Luisa Kasalicky’s painterly approach toward the exploration of space in all its dimensions (second, third, and fourth) has recently taken the form of moving images. The artist has expanded the distances and dependencies between viewer, picture, and pictorial medium in her sculptural arrangements in stages. Many of her décor-like, background elements, informed by fragmentation, seem to display the need to break out of two-dimensional flatness into three-dimensional space. Kasalicky then coerces these fragments into collage-like cooperatives formed along a common pictorial interest.
Both beyond and within the limits of panel painting, Kasalicky’s works seem to want to focus and direct our gaze. Since the late Renaissance, such stark contrasts between light and dark and choreographed lighting effects have acted as productive tools for highlighting and singling out individual elements from the dark masses, declaring them protagonists. As a painter, the entrance of her work into the three-dimensional realm means, just as in her two-dimensional practice, facing difficult decisions concerning light and shadow.
Luisa Kasalicky employed this strategy in her recent exhibitions “Frontispiz: Juxtaposition” in the Burgkapelle art space of the Museum Moderner Kunst Kärnten in Klagenfurt and “Intro: desiderio” in the Lentos Kunstmuseum Linz. In these projects, revolving spotlights were programmed in a loop to reveal details of the room and the works installed there. This influenced, with dramatic tenacity, what could be seen and what remained in the dark. The lights fell briefly on microcosms of organized groups of objects, allowing viewers a fleeting encounter with Kasilicky’s sculptural miniatures. No sooner had these disappeared again in the darkness that the afterglow of many objects remained in the viewer’s mind, gathering intellectual potential.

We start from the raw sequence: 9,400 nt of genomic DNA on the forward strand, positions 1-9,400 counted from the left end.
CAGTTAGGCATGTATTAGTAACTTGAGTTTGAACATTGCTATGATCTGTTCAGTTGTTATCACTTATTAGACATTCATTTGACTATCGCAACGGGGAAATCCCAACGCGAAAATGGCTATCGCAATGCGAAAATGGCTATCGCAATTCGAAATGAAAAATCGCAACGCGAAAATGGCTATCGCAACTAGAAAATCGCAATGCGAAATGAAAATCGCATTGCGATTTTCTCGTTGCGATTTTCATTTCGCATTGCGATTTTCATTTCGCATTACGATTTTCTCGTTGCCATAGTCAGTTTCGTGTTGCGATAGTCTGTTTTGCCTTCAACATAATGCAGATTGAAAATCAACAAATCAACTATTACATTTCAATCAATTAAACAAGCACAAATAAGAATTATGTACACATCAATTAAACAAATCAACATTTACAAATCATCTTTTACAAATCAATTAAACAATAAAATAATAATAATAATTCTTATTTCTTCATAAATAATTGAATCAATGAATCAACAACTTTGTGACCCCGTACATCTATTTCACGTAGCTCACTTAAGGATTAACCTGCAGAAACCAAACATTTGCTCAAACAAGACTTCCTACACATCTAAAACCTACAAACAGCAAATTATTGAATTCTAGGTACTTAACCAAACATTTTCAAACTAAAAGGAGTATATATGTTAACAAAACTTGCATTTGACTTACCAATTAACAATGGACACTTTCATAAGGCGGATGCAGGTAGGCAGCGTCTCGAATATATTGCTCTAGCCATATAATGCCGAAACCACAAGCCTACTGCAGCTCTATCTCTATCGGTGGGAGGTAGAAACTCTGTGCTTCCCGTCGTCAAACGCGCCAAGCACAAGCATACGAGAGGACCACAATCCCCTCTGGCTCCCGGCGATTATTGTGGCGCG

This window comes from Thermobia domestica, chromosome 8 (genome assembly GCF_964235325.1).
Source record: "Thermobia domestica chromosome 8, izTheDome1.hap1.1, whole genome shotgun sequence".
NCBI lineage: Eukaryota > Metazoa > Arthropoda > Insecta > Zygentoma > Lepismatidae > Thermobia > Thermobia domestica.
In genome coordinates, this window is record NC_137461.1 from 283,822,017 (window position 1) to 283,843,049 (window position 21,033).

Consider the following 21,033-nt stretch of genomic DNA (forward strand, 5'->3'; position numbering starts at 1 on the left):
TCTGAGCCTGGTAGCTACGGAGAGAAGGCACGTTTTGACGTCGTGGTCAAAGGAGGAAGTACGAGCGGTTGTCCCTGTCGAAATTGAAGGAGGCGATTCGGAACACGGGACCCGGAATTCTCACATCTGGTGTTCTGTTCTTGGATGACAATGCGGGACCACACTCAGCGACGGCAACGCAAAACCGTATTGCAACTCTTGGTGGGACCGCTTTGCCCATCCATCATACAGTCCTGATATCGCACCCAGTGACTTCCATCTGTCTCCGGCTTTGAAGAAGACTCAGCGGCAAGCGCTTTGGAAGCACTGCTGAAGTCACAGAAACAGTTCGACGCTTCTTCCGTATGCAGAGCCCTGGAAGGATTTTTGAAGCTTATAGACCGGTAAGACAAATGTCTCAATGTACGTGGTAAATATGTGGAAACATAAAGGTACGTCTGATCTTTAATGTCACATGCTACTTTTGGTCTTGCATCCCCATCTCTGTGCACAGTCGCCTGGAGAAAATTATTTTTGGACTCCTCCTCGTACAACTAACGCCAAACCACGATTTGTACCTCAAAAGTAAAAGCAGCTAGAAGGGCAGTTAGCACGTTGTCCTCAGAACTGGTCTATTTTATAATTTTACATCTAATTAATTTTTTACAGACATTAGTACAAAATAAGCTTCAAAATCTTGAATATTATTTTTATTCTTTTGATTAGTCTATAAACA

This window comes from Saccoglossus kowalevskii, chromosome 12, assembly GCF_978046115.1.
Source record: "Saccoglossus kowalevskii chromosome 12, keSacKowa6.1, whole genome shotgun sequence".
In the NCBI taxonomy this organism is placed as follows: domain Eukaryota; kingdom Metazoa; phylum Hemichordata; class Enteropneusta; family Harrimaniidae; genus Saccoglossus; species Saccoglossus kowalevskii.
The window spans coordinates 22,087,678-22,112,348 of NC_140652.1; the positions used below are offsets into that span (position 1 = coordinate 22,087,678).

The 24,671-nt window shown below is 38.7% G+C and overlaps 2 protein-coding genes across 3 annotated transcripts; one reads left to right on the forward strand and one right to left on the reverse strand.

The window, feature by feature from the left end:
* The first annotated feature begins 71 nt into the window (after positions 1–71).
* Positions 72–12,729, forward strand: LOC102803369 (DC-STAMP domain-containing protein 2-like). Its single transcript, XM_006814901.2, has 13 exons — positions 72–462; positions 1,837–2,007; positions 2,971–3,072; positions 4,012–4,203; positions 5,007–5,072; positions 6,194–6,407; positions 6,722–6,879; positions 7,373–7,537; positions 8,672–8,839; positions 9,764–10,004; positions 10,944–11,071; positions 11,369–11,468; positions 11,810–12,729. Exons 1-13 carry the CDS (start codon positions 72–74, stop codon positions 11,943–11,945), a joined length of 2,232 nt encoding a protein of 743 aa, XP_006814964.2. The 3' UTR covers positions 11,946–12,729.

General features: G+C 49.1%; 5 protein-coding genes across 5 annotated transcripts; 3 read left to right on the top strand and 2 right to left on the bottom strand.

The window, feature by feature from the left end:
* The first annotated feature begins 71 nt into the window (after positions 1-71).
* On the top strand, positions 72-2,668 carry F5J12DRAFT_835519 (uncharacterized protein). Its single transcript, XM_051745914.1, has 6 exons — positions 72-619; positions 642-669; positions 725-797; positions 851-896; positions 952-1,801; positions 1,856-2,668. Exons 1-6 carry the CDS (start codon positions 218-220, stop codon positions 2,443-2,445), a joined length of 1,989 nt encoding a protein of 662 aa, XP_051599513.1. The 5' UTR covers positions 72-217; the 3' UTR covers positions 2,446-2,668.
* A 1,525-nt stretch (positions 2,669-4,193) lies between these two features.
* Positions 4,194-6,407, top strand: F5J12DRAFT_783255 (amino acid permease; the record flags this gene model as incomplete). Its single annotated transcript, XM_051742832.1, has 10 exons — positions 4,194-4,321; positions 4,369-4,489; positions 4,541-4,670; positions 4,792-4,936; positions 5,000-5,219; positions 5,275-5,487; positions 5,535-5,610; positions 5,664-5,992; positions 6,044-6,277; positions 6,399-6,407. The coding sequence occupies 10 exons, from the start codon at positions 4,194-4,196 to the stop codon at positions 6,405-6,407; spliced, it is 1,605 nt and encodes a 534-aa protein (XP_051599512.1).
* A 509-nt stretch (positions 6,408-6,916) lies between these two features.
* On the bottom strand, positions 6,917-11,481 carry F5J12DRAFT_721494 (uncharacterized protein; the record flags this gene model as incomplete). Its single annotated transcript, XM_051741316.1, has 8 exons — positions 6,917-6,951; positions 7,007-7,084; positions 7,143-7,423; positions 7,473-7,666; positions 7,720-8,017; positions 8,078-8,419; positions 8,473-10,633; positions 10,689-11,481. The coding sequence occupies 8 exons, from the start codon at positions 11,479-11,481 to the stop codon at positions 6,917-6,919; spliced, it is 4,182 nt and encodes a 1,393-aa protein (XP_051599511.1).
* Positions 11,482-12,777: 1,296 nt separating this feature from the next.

Continuing in this reflective vein, Luisa Kasalicky has installed a set of memory images in Galerie nächst St. Stephan. “Intro” (2013), which was originally directly integrated into the museum wall with pigment and thread as a wall piece, has been reproduced in fabric, stitch by stitch. In a cinematic style, the theatrical appearance of the same twilight groups of objects unfolds into an enchanted, playful choreography in which a shadow can carry more weight than its material counterpart.
If we follow the train of thought behind “Invitrospektive,” we must let go of the need to recognize something in an instant. We should not try to give things names. Instead, we should let the images settle in our minds. It’s not about instantaneously realizing exactly how something was – it’s about conceiving what it could be for us in the future.